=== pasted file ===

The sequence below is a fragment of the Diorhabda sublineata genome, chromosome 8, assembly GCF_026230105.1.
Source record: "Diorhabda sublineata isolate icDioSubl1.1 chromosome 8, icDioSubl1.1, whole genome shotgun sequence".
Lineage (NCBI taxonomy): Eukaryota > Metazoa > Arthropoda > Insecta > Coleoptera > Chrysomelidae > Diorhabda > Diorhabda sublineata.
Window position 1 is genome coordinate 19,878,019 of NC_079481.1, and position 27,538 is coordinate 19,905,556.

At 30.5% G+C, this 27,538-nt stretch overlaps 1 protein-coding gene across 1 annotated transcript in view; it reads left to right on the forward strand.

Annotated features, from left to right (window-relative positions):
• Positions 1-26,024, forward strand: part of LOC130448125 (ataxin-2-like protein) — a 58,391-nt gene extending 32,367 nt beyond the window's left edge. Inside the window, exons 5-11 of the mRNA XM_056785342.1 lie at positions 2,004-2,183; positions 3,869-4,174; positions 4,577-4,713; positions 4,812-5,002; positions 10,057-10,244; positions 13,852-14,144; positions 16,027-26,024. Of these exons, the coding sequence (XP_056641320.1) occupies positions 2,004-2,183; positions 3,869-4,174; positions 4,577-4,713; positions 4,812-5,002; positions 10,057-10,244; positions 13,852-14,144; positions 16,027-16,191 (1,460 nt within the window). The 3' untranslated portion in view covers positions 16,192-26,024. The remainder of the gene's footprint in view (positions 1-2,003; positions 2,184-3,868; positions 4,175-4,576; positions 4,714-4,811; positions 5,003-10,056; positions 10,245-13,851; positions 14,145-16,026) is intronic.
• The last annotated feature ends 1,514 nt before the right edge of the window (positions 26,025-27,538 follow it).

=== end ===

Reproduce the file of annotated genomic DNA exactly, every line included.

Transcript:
The sequence below is a fragment of the Diorhabda sublineata genome, chromosome 8, assembly GCF_026230105.1.
Source record: "Diorhabda sublineata isolate icDioSubl1.1 chromosome 8, icDioSubl1.1, whole genome shotgun sequence".
Lineage (NCBI taxonomy): Eukaryota > Metazoa > Arthropoda > Insecta > Coleoptera > Chrysomelidae > Diorhabda > Diorhabda sublineata.
Window position 1 is genome coordinate 19,878,019 of NC_079481.1, and position 27,538 is coordinate 19,905,556.

At 30.5% G+C, this 27,538-nt stretch overlaps 1 protein-coding gene across 1 annotated transcript in view; it reads left to right on the forward strand.

Annotated features, from left to right (window-relative positions):
• Positions 1-26,024, forward strand: part of LOC130448125 (ataxin-2-like protein) — a 58,391-nt gene extending 32,367 nt beyond the window's left edge. Inside the window, exons 5-11 of the mRNA XM_056785342.1 lie at positions 2,004-2,183; positions 3,869-4,174; positions 4,577-4,713; positions 4,812-5,002; positions 10,057-10,244; positions 13,852-14,144; positions 16,027-26,024. Of these exons, the coding sequence (XP_056641320.1) occupies positions 2,004-2,183; positions 3,869-4,174; positions 4,577-4,713; positions 4,812-5,002; positions 10,057-10,244; positions 13,852-14,144; positions 16,027-16,191 (1,460 nt within the window). The 3' untranslated portion in view covers positions 16,192-26,024. The remainder of the gene's footprint in view (positions 1-2,003; positions 2,184-3,868; positions 4,175-4,576; positions 4,714-4,811; positions 5,003-10,056; positions 10,245-13,851; positions 14,145-16,026) is intronic.
• The last annotated feature ends 1,514 nt before the right edge of the window (positions 26,025-27,538 follow it).